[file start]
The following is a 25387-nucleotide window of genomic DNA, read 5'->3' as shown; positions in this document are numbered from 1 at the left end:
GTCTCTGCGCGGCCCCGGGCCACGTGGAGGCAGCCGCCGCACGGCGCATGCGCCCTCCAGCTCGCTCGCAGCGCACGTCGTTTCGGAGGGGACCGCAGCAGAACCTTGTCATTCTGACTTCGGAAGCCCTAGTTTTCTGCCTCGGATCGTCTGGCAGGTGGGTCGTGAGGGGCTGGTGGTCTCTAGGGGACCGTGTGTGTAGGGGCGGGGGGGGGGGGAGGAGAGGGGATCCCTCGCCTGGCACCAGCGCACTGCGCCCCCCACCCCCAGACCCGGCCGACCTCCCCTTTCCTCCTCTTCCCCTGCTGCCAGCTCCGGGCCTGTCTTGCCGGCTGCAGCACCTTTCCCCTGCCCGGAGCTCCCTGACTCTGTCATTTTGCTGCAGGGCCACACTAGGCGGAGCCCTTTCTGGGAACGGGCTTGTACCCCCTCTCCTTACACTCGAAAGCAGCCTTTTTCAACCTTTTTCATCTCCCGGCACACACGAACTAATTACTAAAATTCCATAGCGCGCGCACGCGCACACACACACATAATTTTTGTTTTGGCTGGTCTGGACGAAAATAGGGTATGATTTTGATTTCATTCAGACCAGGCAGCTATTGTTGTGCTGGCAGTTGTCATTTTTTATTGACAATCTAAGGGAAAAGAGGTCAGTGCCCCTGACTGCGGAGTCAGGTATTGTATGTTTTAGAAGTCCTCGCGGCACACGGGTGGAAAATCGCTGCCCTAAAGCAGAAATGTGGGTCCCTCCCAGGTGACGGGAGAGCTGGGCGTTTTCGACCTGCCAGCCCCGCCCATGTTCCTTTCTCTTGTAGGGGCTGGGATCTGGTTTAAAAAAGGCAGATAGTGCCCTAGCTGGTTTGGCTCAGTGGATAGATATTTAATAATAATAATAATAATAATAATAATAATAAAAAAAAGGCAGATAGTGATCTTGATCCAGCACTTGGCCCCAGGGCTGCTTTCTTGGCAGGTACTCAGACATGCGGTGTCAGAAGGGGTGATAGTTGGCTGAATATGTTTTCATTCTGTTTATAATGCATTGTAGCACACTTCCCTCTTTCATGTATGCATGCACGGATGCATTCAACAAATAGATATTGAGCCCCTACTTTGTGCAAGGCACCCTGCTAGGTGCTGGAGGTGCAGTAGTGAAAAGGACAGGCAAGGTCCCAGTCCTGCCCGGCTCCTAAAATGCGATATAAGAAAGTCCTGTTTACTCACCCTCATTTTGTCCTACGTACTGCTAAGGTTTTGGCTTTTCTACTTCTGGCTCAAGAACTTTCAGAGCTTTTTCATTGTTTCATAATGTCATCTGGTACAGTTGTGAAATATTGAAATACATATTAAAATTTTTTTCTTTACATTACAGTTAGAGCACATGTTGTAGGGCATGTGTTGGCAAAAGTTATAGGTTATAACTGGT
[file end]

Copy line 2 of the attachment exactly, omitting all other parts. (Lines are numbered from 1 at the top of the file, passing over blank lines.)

GTCTCTGCGCGGCCCCGGGCCACGTGGAGGCAGCCGCCGCACGGCGCATGCGCCCTCCAGCTCGCTCGCAGCGCACGTCGTTTCGGAGGGGACCGCAGCAGAACCTTGTCATTCTGACTTCGGAAGCCCTAGTTTTCTGCCTCGGATCGTCTGGCAGGTGGGTCGTGAGGGGCTGGTGGTCTCTAGGGGACCGTGTGTGTAGGGGCGGGGGGGGGGGGAGGAGAGGGGATCCCTCGCCTGGCACCAGCGCACTGCGCCCCCCACCCCCAGACCCGGCCGACCTCCCCTTTCCTCCTCTTCCCCTGCTGCCAGCTCCGGGCCTGTCTTGCCGGCTGCAGCACCTTTCCCCTGCCCGGAGCTCCCTGACTCTGTCATTTTGCTGCAGGGCCACACTAGGCGGAGCCCTTTCTGGGAACGGGCTTGTACCCCCTCTCCTTACACTCGAAAGCAGCCTTTTTCAACCTTTTTCATCTCCCGGCACACACGAACTAATTACTAAAATTCCATAGCGCGCGCACGCGCACACACACACATAATTTTTGTTTTGGCTGGTCTGGACGAAAATAGGGTATGATTTTGATTTCATTCAGACCAGGCAGCTATTGTTGTGCTGGCAGTTGTCATTTTTTATTGACAATCTAAGGGAAAAGAGGTCAGTGCCCCTGACTGCGGAGTCAGGTATTGTATGTTTTAGAAGTCCTCGCGGCACACGGGTGGAAAATCGCTGCCCTAAAGCAGAAATGTGGGTCCCTCCCAGGTGACGGGAGAGCTGGGCGTTTTCGACCTGCCAGCCCCGCCCATGTTCCTTTCTCTTGTAGGGGCTGGGATCTGGTTTAAAAAAGGCAGATAGTGCCCTAGCTGGTTTGGCTCAGTGGATAGATATTTAATAATAATAATAATAATAATAATAATAATAAAAAAAAGGCAGATAGTGATCTTGATCCAGCACTTGGCCCCAGGGCTGCTTTCTTGGCAGGTACTCAGACATGCGGTGTCAGAAGGGGTGATAGTTGGCTGAATATGTTTTCATTCTGTTTATAATGCATTGTAGCACACTTCCCTCTTTCATGTATGCATGCACGGATGCATTCAACAAATAGATATTGAGCCCCTACTTTGTGCAAGGCACCCTGCTAGGTGCTGGAGGTGCAGTAGTGAAAAGGACAGGCAAGGTCCCAGTCCTGCCCGGCTCCTAAAATGCGATATAAGAAAGTCCTGTTTACTCACCCTCATTTTGTCCTACGTACTGCTAAGGTTTTGGCTTTTCTACTTCTGGCTCAAGAACTTTCAGAGCTTTTTCATTGTTTCATAATGTCATCTGGTACAGTTGTGAAATATTGAAATACATATTAAAATTTTTTTCTTTACATTACAGTTAGAGCACATGTTGTAGGGCATGTGTTGGCAAAAGTTATAGGTTATAACTGGT